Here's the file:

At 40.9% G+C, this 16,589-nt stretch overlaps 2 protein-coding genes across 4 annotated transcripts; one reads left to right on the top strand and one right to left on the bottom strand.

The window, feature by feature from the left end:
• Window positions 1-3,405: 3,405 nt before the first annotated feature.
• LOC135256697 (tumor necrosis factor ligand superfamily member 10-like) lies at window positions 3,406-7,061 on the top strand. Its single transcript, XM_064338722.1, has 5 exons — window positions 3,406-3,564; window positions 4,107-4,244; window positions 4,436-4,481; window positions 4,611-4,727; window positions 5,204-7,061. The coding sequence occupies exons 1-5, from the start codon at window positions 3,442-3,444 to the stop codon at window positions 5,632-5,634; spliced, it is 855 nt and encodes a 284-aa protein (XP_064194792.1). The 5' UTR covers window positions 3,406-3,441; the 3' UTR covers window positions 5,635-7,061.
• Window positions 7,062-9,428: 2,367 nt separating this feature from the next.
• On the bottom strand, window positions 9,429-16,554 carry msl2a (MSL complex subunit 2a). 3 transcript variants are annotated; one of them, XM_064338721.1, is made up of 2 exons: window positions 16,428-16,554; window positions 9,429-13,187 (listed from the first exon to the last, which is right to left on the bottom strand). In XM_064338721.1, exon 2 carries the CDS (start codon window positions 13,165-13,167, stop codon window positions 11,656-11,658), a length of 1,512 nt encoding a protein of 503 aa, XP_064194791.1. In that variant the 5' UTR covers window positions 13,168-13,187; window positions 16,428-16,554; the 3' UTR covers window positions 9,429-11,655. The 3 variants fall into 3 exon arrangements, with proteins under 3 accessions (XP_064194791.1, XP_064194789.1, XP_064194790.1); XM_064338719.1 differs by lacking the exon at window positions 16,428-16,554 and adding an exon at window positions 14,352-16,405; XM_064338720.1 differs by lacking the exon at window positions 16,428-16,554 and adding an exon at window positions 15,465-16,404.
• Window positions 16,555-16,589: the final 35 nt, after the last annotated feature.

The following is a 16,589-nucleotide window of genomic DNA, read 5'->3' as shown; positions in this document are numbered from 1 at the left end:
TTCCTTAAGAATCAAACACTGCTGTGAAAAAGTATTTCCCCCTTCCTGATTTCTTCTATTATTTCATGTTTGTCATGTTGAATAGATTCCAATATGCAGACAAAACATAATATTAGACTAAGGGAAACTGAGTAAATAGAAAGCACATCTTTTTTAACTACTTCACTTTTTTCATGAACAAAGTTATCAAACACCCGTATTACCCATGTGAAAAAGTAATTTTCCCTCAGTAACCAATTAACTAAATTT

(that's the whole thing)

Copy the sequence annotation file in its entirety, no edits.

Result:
At 40.9% G+C, this 16,589-nt stretch overlaps 2 protein-coding genes across 4 annotated transcripts; one reads left to right on the top strand and one right to left on the bottom strand.

The window, feature by feature from the left end:
• Window positions 1-3,405: 3,405 nt before the first annotated feature.
• LOC135256697 (tumor necrosis factor ligand superfamily member 10-like) lies at window positions 3,406-7,061 on the top strand. Its single transcript, XM_064338722.1, has 5 exons — window positions 3,406-3,564; window positions 4,107-4,244; window positions 4,436-4,481; window positions 4,611-4,727; window positions 5,204-7,061. The coding sequence occupies exons 1-5, from the start codon at window positions 3,442-3,444 to the stop codon at window positions 5,632-5,634; spliced, it is 855 nt and encodes a 284-aa protein (XP_064194792.1). The 5' UTR covers window positions 3,406-3,441; the 3' UTR covers window positions 5,635-7,061.
• Window positions 7,062-9,428: 2,367 nt separating this feature from the next.
• On the bottom strand, window positions 9,429-16,554 carry msl2a (MSL complex subunit 2a). 3 transcript variants are annotated; one of them, XM_064338721.1, is made up of 2 exons: window positions 16,428-16,554; window positions 9,429-13,187 (listed from the first exon to the last, which is right to left on the bottom strand). In XM_064338721.1, exon 2 carries the CDS (start codon window positions 13,165-13,167, stop codon window positions 11,656-11,658), a length of 1,512 nt encoding a protein of 503 aa, XP_064194791.1. In that variant the 5' UTR covers window positions 13,168-13,187; window positions 16,428-16,554; the 3' UTR covers window positions 9,429-11,655. The 3 variants fall into 3 exon arrangements, with proteins under 3 accessions (XP_064194791.1, XP_064194789.1, XP_064194790.1); XM_064338719.1 differs by lacking the exon at window positions 16,428-16,554 and adding an exon at window positions 14,352-16,405; XM_064338720.1 differs by lacking the exon at window positions 16,428-16,554 and adding an exon at window positions 15,465-16,404.
• Window positions 16,555-16,589: the final 35 nt, after the last annotated feature.

The following is a 16,589-nucleotide window of genomic DNA, read 5'->3' as shown; positions in this document are numbered from 1 at the left end:
TTCCTTAAGAATCAAACACTGCTGTGAAAAAGTATTTCCCCCTTCCTGATTTCTTCTATTATTTCATGTTTGTCATGTTGAATAGATTCCAATATGCAGACAAAACATAATATTAGACTAAGGGAAACTGAGTAAATAGAAAGCACATCTTTTTTAACTACTTCACTTTTTTCATGAACAAAGTTATCAAACACCCGTATTACCCATGTGAAAAAGTAATTTTCCCTCAGTAACCAATTAACTAAATTT